humanism vs. transhumanism?

Remi Sussan (
Wed, 01 Apr 1998 16:47:38 +0200

Lee Daniel Crocker wrote :
>The statement of purpose of the Council for Secular Humanism
>(the nearest thing I could find to "tenets") is generally
>vague, but there are a few specific things it supports: for
>example, democracy, that I find somewhat incompatible with
>transhumanism. It also talks about "fairness" as a moral
>goal, which I have no use for.

Den Otter wrote :
>Also, I often find people who call themselves "humanists" to be
>a bit too far on the bleeding heart liberal side (soft treatment
>of criminals and the like -- yuck!).

Lee, if you don't believe in democracy and are transhumanist, this is
your right.
Den , if you like the traditional Afghan way of dealing with criminals
and see yourself as a transhumanist, this is certainly your right too.
As Nick said in his principles/declaration/manifesto, "transhumanism is
politically neutral" (and yes, I find this sentence useful).

But, because the posts of this list are archived and I worry, as Arjen
does, about PR of transhumanism, I cannot let strangers or newbies
believe that these extremist positions are in some way representative of
transhumanist thought.(even if I aknowledge the fact that the posters
used wisely the "I find", "I think" words).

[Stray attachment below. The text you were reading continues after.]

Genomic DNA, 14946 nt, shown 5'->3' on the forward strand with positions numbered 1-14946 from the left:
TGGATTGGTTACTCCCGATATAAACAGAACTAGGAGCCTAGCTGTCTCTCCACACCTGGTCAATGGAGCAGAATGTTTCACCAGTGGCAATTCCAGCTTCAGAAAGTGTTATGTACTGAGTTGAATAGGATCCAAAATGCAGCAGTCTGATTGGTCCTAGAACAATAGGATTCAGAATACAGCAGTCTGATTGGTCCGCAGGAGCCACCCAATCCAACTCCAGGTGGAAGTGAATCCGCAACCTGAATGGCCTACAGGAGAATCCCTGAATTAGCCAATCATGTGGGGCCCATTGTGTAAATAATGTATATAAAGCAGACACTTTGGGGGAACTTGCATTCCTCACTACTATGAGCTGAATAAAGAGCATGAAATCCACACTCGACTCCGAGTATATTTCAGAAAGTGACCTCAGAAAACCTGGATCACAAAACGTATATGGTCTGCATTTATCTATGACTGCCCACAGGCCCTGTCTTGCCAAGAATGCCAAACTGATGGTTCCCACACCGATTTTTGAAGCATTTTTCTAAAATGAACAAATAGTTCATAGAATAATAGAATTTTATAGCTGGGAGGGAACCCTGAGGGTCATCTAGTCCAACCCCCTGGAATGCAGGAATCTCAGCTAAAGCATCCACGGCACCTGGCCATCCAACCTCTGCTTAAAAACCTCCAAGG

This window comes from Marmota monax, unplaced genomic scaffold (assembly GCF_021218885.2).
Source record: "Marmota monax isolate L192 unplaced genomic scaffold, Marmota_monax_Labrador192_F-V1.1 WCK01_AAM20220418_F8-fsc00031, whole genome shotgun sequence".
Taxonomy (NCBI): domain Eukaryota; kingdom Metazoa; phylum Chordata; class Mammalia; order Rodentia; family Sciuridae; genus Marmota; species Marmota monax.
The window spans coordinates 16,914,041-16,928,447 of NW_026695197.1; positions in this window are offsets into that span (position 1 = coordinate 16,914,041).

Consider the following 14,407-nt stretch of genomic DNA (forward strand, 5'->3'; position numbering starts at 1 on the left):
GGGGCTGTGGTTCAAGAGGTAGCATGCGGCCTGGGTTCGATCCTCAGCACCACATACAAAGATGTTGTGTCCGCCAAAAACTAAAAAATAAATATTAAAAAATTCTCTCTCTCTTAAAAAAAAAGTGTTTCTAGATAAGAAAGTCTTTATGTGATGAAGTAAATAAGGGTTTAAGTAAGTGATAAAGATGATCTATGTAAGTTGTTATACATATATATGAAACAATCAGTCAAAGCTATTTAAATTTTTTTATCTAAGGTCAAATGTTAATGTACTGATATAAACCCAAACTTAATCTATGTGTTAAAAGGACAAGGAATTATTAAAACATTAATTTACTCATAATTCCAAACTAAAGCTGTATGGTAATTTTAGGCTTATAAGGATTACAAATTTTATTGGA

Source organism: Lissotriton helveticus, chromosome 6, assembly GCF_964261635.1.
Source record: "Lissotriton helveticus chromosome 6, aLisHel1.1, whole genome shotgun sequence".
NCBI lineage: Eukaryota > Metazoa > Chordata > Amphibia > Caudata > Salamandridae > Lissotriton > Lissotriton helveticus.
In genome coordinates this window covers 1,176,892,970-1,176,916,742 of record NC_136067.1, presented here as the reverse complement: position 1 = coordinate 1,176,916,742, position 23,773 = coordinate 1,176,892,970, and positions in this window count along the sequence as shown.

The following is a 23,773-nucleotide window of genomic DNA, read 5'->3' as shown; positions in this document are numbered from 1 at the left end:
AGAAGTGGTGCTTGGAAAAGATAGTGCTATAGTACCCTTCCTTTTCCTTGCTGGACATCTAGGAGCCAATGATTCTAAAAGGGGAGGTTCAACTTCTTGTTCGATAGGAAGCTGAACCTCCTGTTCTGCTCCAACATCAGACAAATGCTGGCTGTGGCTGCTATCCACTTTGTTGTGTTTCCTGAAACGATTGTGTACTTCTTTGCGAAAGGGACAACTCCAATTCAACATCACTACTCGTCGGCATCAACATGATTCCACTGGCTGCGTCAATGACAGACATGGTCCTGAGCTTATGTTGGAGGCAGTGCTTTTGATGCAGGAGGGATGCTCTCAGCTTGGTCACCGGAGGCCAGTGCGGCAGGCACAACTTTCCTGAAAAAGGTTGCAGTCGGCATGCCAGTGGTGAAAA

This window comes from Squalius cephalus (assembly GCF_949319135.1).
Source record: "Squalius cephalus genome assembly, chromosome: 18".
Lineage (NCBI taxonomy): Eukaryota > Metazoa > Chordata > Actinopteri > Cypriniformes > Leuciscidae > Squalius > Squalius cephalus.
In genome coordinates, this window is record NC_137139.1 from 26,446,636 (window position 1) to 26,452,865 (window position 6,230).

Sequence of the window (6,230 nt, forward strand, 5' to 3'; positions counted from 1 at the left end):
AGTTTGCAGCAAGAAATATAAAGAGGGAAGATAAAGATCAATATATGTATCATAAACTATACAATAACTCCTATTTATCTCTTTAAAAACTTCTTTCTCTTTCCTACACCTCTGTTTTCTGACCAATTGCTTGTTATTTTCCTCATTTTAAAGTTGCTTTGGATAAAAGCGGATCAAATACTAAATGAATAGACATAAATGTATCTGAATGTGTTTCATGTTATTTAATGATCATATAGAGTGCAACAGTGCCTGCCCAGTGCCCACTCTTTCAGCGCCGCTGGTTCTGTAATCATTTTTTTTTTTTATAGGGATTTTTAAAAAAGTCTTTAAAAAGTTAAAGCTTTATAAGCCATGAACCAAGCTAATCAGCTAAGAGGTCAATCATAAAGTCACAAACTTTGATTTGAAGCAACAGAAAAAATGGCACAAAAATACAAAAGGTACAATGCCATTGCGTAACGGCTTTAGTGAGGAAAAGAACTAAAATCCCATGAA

I'm a transhumanist: this means I want to abolish death and suffering.
As such, I think my job is to accelerate my own evolution and help
people to do the same thing, not to punish them with tortures or
sentence them to death.
I'm an antiauthoritarian: I think democracy is the closest form of
"spontaneous order " that we know, the best way we found to limit, and
eventually break down, power structures. Other find that capitalist
libertarianism is a better way. That's their right. But this choice is
not an official part of the transhumanist package (for extropians, I
don't know: if I understood some earlier Max's posts, it's more complex
than usually said).

A last word about humanism: I don't know what is exactly "council for
secular humanism", but the fundamental text about humanism is certainly
the "Manifesto on human dignity" by Pico de la Mirandola, written during
the Renaissance, and there is certainly nothing in it which contradict
transhumanism. Transhumanism seems to me a natural follow-up of
humanism, not an adverse ideology